TV news footage of David Bowie’s 1976 arrest in Rochester, NY

Fascinating new footage has been unearthed by writer and director Matthew Ehlers in the basement archives of WHEC

This fascinating piece of Bowie history has been unearthed by writer and director Matthew Ehlers, who was allowed by WHEC to explore their basement archives to find this 16mm clip of David Bowie being interviewed following his appearance at Rochester City Court in 1976.

The story began after David Bowie’s performance at the Community War Memorial in Rochester, New York on Saturday 20 March 1976. Bowie threw at party in his three-room suite at the Flagship Americana hotel in State Street and invited a couple of women he met in the hotel bar.

In the early hours of Sunday morning, the two woman revealed themselves as narcotics officers and at 2:25am four vice-squad detectives and a state police investigator charged Bowie, Iggy Pop, Dwain Vaughns (Bowie’s bodyguard) and a 20-year-old Rochester woman, Chi Wah Soo, on suspicion of possession of 182 grams (a little over 6.4 ounces) of marijuana. This was a Class C felony, carrying a maximum sentence of 15 years in prison.

Chi Wah Soo was 20 at the time, and at first many accused her of being the “narc” that blew Bowie into the cops.

“Everyone has the wrong idea of what happened,” Soo told a Rochester reporter days after the arrest. “They can think what they wish, but I know I’m innocent.” The Times in London also contacted Soo, but she declined comment on her lawyer’s advice.

Born in China, Soo moved from Hong Kong to Rochester with her parents and sister when she was 11. She worked at her father’s restaurant every day after school until 11 pm, and used lyrics from her favourite music to help her learn English. After attending Monroe Community College, she was a Kodak employee when Bowie came to town.

“I was not going to miss it,” Soo said.

She and her friends made sure to get near the stage. Toward the end of the concert, her long black hair tangled among other fans. Perhaps this drew Bowie’s attention, because he leaned over and handed Soo a bracelet that landed on stage.

“I felt bad,” Soo said about the woman who lost it. “But I wasn’t going to give it back.”

Before she left the show a man gave her a note saying, “Meet me at my party. David.” When Bowie entered the party, Soo said he seemed to have a “halo around his head.”

“Hello, love,” were Bowie’s first words to her.

Later, they retreated to his corner suite at the Americana on State Street (now the Holiday Inn Rochester Downtown) with rocker Iggy Pop and Dwain Vaughns. Two other women joined them — undercover police.

Apparently the police acted on a tip that Bowie had cocaine, and secured the adjacent hotel room. Using stethoscopes to eavesdrop through the wall, police heard something unexpected. Bowie received a phone call saying his young son was very sick and his wife, Angela, could not be found.

“I slowly watched a gentle meltdown of David Bowie,” Soo said.

While Bowie made frantic calls, she used a phonebook to identify the original call as a Florida area code. When Soo told Bowie, he instantly that it was a cruel prank perpetrated  by a couple of girls from Florida.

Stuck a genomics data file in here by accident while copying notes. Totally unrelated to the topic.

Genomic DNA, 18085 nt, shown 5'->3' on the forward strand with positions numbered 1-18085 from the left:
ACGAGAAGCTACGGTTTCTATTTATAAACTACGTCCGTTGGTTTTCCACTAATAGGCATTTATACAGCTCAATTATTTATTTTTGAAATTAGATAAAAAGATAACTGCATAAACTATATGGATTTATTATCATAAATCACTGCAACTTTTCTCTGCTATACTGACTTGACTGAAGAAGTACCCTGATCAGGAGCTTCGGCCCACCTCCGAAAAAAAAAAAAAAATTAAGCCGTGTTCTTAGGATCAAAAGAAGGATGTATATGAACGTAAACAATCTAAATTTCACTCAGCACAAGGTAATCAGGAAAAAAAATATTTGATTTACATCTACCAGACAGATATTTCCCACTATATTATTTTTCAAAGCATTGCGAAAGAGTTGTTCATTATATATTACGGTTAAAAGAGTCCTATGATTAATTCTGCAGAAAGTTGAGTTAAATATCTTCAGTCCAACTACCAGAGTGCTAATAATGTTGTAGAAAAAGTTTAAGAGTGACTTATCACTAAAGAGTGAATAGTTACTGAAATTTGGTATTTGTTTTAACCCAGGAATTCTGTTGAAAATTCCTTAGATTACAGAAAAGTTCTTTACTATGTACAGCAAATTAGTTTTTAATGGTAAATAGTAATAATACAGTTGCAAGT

Bowie’s entourage had marijuana but they didn’t have cocaine. Undercover police officer Deborah Kilborn said they only asked her where they could score some. Nevertheless, police had enough evidence to raid. Soo saw three faces peer into the room when Bowie cracked open the door. It slammed him in the face and knocked him backward.

“That was the start of the nightmare,” said Soo.

Soo now runs a beauty salon she opened in 1993, and after almost 40 years of silence during which she regularly shrugged off requests for details of the arrest, below she tells her side of the story.

The four were held in the Monroe County jail for a few hours before being released at 7:00am on bond – at Bowie’s expense. Bowie later said he bore the police no grudge: “They were just doing their job.”

He later said, “Rest assured the stuff was not mine. I can’t say much more, but it did belong to the others in the room that were busted in. Bloody potheads. What a dreadful irony – me popped for grass. The stuff sickens me. I haven’t touched it in a decade.”

Many consider the arrest a “wake-up call” in a drug-addled chapter of Bowie’s life.

On Thursday 25 March 1976, fans mobbed Bowie as he arrived at Rochester City Court, pleading not guilty to charges of fifth-degree criminal possession of marijuana, as did Iggy Pop, Dwain Vaughns and Chi Wah Soo.

The case was adjourned until April 20 and Judge Cassetti allowed Bowie to remain free on $2,000 bail, as well as continuing the $2,000 bond on the other three.

Bowie’s LA attorney, Stan Diamond, told the press, “He’s not a user of marijuana and it is my opinion that he is not guilty of any illegal possession.”

At the arraignment, Soo gave Bowie her traditional Chinese wedding blanket. Although Soo cannot be sure the song “China Girl” was written about her, she does believe her blanket appears in the music video. Soo and Bowie never spoke again.

Leaving the court, Bowie was besieged by reporters, giving the interview shown here which was shown on Channel Five News later in the day. One reporter asked him if he thought the marijuana could have been planted by a former business associate. Bowie looked shocked but declined to comment.

David Bowie police mugshot taken at Rochester City Court in 1976

This five-by-four inch mugshot was taken when Bowie appeared at the city court for arraignment. In 2007 the photo was rescued from the rubbish during an estate sale of the retired Rochester police officer by Gary Hess, who was working for the auction house handling the sale. Hess didn’t realise its value until he became ill and his brother put the photo up for sale.